Carpe Jugulum: Discworld #23
I LOVED THIS BOOK! This is the sixth in the Witches series within Discworld, and it was an absolute joy to read. So, King Verence of Lancre and Magrat have had a child together, and as part of the celebrations, the Magpyrs of Uberwald show up – with his Verence’s invite of course. But these are ‘modern’ vampires, who like the sun and eat garlic. And they don’t want to leave. Agnes Nitt has a meaty role in this one, and of course, Granny Weatherwax and Nanny Ogg jump into the fray to save their home from the vampires. If there’s ANY vampire fiction you must read, make it this one. Plus: I’ve just found out this is the last of the Witches series (but not the last you’ll read of the Witches, so never fear)!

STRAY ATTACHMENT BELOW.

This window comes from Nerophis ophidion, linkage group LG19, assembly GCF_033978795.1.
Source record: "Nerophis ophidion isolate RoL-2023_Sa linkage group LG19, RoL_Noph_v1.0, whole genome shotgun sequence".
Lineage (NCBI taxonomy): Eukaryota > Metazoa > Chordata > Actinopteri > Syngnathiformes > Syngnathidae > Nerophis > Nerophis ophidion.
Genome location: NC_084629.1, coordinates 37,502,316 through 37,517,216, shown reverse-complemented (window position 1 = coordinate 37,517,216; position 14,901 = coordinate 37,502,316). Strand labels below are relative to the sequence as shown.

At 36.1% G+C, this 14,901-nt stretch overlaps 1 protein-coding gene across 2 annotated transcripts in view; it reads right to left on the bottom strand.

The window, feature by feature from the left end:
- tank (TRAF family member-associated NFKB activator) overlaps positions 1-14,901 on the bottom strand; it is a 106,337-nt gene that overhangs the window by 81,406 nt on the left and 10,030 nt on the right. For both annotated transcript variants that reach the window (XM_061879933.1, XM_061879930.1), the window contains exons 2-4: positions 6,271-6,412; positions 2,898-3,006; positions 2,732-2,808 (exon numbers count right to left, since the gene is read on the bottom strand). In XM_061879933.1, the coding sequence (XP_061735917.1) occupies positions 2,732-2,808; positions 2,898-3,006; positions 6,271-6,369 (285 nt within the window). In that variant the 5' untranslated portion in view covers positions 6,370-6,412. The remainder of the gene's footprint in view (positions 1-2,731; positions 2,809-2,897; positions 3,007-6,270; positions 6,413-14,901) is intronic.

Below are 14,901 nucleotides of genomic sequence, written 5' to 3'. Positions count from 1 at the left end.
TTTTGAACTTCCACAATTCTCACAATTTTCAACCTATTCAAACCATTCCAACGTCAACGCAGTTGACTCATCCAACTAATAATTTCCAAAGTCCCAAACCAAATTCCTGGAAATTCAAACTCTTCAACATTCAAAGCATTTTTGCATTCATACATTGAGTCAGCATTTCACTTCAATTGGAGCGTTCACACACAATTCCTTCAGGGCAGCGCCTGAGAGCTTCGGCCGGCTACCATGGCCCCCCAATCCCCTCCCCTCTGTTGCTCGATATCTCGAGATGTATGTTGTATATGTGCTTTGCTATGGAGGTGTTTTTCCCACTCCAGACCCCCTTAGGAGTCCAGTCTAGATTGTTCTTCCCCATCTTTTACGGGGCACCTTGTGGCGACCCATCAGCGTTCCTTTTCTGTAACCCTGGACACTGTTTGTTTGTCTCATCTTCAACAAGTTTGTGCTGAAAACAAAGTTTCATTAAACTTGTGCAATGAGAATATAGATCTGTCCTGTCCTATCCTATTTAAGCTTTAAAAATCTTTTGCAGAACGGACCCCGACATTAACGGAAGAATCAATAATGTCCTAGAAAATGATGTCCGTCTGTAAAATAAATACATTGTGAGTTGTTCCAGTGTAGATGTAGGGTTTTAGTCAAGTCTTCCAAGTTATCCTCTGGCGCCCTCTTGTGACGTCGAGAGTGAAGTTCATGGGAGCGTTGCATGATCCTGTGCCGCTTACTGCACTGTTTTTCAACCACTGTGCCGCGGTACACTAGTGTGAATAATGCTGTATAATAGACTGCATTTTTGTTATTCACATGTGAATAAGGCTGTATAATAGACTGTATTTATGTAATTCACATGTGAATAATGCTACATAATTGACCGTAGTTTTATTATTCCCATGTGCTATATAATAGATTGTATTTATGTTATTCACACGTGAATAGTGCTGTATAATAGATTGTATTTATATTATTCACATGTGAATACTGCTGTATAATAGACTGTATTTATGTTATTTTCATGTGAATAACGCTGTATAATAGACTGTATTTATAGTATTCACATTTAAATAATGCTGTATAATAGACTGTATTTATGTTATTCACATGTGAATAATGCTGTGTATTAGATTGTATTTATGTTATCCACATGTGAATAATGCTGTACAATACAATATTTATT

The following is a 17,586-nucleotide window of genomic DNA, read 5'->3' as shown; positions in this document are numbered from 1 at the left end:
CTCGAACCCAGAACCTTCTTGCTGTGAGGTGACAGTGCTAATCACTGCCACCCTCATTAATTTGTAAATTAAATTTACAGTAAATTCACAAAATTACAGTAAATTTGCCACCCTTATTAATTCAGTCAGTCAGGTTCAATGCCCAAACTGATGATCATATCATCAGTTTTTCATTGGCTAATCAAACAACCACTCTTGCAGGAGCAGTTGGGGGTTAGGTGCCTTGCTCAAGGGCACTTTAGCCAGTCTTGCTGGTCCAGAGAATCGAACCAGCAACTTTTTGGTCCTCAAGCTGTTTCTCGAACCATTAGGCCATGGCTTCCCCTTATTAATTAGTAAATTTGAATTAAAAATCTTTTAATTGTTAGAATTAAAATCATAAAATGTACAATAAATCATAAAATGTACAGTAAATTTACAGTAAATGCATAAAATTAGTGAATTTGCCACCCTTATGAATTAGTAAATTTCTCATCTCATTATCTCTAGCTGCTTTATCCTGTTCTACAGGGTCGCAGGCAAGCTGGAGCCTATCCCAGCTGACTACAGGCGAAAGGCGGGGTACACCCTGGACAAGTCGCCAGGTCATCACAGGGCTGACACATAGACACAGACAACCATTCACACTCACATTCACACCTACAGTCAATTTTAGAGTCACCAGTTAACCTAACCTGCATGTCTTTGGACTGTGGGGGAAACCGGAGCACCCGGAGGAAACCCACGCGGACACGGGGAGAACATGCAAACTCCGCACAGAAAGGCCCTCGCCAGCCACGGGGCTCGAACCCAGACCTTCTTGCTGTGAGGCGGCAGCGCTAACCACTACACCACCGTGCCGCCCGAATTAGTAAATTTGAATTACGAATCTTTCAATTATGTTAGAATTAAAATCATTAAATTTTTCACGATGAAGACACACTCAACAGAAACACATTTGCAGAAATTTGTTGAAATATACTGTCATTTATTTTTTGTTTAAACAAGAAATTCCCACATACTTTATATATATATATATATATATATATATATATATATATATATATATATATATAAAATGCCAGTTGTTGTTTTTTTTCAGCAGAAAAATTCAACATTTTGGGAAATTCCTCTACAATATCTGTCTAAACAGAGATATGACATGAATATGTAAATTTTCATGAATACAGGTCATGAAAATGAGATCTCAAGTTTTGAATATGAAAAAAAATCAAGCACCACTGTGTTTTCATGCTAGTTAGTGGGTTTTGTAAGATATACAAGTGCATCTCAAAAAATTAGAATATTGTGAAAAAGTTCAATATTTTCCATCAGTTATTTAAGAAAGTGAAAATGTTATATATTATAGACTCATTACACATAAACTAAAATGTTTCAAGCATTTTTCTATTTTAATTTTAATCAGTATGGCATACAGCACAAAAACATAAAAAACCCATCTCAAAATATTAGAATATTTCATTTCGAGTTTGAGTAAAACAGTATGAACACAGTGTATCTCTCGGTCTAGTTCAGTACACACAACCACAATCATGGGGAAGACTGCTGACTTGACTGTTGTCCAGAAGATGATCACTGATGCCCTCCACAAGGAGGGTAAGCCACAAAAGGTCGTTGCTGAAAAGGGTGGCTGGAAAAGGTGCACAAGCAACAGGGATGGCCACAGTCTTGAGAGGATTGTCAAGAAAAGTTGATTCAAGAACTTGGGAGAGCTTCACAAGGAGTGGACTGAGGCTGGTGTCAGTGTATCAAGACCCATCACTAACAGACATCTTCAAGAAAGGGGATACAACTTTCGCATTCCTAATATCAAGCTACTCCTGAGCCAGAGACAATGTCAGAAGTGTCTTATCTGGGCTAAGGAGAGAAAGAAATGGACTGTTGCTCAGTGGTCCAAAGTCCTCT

The Fifth Elephant: Discworld #24
Another one from the City Watch – I really, really enjoyed this book. I think it’s because Carrot and Angua have some meaty roles in this one, and they’re among some of my favourite characters. In Ankh-Morpork a scone is stolen from the Dwarf Museum, and while the Watch are trying to figure out why, off to Uberwald goes Vimes and Sybil as representatives of Ankh-Morpork. It’s time for the Low King of the Dwarfs to be crowned. But Angua mysteriously disappears and Carrot, naturally, tries to find her. And…they head for Uberwald too. What happens next, amidst diplomacy, werewolves and vampires? This book is an absolute blast.
The Truth: Discworld #25